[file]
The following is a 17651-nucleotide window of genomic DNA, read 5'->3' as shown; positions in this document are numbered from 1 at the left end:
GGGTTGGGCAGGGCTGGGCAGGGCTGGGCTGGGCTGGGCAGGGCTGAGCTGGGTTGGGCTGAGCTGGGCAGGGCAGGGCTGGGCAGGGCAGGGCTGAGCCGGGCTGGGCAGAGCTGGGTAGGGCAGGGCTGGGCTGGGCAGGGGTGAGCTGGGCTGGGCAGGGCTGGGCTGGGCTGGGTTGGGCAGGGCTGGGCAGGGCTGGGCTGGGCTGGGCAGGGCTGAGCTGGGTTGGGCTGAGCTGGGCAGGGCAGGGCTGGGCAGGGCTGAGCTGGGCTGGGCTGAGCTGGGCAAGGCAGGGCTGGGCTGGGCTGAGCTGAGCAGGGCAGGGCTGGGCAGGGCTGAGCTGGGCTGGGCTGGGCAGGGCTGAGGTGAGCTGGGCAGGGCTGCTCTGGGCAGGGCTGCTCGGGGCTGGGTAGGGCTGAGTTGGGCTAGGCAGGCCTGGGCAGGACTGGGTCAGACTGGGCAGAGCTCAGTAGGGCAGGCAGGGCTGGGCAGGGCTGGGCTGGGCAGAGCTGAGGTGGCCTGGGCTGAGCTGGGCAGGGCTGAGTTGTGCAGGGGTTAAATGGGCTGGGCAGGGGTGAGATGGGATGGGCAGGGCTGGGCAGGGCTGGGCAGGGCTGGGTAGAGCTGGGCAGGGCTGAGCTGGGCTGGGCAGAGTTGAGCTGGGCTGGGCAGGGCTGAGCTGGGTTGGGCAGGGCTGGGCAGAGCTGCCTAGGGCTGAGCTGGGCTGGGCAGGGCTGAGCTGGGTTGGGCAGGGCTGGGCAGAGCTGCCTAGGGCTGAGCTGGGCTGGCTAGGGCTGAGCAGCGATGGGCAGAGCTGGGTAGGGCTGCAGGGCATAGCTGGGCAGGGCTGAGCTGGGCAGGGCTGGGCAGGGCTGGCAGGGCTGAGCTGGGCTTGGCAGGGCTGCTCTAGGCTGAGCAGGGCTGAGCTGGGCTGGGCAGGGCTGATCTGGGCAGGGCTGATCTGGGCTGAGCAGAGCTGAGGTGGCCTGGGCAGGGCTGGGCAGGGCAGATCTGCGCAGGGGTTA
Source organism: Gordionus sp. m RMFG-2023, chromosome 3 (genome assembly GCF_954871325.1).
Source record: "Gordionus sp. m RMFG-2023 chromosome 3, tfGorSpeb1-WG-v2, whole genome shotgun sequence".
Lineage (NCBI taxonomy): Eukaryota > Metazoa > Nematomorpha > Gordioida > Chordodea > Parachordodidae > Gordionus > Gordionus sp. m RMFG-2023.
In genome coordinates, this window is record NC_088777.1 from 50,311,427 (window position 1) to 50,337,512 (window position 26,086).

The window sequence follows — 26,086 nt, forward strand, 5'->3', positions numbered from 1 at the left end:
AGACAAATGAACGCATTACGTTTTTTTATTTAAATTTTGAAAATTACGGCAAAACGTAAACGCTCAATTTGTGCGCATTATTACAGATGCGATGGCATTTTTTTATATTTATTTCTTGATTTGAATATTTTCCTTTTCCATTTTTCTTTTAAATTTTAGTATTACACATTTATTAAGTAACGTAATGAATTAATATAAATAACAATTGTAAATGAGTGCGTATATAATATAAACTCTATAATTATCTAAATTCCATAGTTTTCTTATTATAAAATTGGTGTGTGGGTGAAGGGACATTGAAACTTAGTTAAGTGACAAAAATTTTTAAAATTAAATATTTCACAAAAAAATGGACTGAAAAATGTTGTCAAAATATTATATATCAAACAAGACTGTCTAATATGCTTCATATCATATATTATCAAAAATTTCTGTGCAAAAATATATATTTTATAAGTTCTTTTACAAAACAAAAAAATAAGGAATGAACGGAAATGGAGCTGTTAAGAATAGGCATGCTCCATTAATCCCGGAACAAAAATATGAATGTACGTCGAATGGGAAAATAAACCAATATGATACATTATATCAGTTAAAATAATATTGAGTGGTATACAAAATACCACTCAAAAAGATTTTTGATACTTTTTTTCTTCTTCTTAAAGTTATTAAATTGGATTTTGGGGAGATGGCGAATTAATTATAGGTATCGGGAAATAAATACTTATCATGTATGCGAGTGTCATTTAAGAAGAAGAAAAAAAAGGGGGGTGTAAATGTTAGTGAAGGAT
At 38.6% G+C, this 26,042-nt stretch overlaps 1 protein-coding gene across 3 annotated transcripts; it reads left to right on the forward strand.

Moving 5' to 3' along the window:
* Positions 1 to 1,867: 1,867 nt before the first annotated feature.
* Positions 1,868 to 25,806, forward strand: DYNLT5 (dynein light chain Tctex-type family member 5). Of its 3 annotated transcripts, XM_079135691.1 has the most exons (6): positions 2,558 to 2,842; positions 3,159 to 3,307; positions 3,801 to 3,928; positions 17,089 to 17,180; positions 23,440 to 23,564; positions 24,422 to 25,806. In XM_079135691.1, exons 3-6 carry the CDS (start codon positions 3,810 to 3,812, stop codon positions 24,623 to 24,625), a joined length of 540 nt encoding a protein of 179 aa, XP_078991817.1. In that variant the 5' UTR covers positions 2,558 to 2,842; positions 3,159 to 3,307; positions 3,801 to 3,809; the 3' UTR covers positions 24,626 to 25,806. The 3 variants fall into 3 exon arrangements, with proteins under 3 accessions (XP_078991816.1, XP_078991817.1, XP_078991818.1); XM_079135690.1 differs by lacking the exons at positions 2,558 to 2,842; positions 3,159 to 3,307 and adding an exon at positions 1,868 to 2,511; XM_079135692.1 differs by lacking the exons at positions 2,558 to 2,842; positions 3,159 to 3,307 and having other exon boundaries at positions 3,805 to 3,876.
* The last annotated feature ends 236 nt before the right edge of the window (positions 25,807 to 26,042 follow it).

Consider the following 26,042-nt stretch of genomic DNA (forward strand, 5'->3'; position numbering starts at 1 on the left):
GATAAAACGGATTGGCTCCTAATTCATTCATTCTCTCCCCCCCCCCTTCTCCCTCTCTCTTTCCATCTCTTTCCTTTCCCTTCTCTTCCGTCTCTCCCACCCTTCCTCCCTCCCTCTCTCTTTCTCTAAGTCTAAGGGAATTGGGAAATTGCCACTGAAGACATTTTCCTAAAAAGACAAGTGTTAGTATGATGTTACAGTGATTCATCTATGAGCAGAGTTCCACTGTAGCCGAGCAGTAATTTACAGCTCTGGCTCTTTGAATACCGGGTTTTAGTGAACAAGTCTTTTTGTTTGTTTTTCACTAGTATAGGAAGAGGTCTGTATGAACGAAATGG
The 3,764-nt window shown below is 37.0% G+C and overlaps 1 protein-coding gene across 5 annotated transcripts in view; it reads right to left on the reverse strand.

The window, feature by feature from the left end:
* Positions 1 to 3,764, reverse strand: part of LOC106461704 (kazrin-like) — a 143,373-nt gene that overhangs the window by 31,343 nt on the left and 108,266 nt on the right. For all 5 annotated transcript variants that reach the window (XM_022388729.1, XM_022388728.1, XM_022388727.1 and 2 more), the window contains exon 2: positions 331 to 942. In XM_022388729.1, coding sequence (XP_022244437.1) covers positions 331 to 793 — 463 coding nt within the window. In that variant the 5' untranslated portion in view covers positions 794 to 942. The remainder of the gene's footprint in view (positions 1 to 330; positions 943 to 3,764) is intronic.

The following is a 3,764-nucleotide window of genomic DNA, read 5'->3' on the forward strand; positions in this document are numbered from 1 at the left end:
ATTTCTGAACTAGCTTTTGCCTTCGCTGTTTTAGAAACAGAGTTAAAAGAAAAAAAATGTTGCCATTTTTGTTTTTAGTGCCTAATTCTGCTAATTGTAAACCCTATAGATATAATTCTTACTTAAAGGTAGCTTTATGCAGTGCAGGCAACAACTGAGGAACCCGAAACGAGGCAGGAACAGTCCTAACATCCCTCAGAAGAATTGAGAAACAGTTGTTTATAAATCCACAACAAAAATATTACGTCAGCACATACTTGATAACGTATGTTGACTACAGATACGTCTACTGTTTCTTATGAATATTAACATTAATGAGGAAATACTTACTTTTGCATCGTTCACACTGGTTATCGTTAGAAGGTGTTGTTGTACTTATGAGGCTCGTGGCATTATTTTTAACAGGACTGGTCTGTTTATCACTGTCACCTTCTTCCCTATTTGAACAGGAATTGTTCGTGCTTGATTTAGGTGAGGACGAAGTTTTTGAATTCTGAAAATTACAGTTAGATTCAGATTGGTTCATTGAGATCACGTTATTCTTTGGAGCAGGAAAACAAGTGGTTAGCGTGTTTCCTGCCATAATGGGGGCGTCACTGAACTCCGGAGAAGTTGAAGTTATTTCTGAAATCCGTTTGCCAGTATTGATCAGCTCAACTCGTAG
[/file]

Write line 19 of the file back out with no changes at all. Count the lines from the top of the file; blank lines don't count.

The following is a 3,764-nucleotide window of genomic DNA, read 5'->3' on the forward strand; positions in this document are numbered from 1 at the left end: